For 49, we know that 49 = 72 so second element = = 65 which is option d).
2) Choosing the analogous pair.
Q. 7: 24
a) 30: 100
b) 23: 72
c) 19: 58
d) 11: 43
In 7: 24, 24 = 7×3 + 3 i.e. the relationship can be shown as
Similar relationship can only be seen in option b) 23: 72 where 23×3 + 3 = 69 + 3 = 72.
3) Multiple number analogy: It’s just like multiple-word analogy:
Q. (9, 15, 21)
a) (10, 14, 21)
b) (7, 21, 28)
d) (4, 8, 12)
In (9, 15, 21) the pattern given is as 15 = = 15 where 9 and 21 are 1st and 3rd numbers respectively.
A similar relationship can only be seen in so option d) where 8 (second no.) = = 8
VI) Alphabet-based analogy: In these types of questions, two words that are a group of random letters are related to each other in some way. We’re supposed to complete the analogous pair based on that relationship:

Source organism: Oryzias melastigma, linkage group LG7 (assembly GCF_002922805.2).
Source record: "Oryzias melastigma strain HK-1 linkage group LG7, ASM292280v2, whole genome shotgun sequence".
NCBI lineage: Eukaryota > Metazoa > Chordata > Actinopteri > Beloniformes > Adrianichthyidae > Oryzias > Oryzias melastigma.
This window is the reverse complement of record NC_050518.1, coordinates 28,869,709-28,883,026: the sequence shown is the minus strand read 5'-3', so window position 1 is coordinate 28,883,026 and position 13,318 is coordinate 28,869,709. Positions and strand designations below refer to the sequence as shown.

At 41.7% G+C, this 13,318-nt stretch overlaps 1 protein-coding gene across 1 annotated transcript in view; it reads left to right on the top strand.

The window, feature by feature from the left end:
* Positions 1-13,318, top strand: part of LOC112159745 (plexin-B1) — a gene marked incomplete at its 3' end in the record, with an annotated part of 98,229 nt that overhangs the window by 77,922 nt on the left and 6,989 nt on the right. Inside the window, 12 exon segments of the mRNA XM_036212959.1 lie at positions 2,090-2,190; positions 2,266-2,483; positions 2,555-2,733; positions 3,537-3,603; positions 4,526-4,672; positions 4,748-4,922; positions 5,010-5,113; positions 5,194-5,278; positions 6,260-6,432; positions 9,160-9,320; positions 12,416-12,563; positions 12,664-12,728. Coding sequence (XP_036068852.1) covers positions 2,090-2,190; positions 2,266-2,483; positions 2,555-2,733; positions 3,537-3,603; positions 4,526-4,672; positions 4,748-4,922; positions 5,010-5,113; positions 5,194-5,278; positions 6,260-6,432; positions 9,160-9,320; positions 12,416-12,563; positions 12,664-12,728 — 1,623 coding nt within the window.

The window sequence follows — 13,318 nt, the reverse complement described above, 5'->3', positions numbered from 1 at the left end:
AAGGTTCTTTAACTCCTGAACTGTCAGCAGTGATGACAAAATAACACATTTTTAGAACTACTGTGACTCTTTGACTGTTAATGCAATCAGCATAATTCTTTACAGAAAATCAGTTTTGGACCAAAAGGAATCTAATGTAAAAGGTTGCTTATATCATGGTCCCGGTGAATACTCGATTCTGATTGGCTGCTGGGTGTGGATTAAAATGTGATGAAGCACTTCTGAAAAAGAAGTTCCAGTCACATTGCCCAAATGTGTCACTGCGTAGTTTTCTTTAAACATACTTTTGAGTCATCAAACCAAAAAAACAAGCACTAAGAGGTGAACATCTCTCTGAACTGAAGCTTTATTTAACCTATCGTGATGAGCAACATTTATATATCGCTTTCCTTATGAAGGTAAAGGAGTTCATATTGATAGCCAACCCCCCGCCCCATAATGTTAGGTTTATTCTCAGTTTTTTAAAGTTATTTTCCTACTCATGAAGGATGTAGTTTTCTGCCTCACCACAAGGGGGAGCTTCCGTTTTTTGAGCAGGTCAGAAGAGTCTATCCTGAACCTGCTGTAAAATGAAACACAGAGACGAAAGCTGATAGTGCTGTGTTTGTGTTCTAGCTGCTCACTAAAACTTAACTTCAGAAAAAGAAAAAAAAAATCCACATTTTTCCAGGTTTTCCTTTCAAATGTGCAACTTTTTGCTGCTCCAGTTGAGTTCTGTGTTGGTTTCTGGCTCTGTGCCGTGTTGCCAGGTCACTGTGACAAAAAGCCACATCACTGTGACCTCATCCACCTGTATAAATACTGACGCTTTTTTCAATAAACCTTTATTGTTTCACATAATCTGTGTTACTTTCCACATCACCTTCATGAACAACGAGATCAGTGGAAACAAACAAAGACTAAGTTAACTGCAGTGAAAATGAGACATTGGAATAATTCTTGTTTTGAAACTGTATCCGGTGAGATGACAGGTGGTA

FJUL: BOQQ∷ LHRX:?
The relationship between FJUL: BOQQ can be illustrated as:
If we do a similar operation on LHRX we can see the following:
Hence, option d) is the answer.
VII) Mixed analogy: These types of questions mixed alphabet and number like shown below:
Here, in , T is 20th element in the alphabet series while J is 10th so Similarly, X is 24thelement in alphabetical series while H is 8th so So,
Candidates may have deduced from the above questions that analogy questions are based on reasoning principles, mathematical computations, and general knowledge. As a result, candidates must be well familiar with all of the analogy question types covered in this article. Practice with BYJU’s Exam Prep to avail of course material curated explicitly for all aspirants. We hope you find this information helpful.
|Serial No.||Book Name||Author Name|
|1.||A New Approach to Reasoning Verbal & Non-Verbal||B.S. Sijwalii and Indu Sijwali|
|2.||How to Crack Test Of Reasoning- REVISED EDITION||Jaikishan and Premkishan|
|3.||Logical and Analytical Reasoning (Useful for All Competitive Exams)||A K Gupta|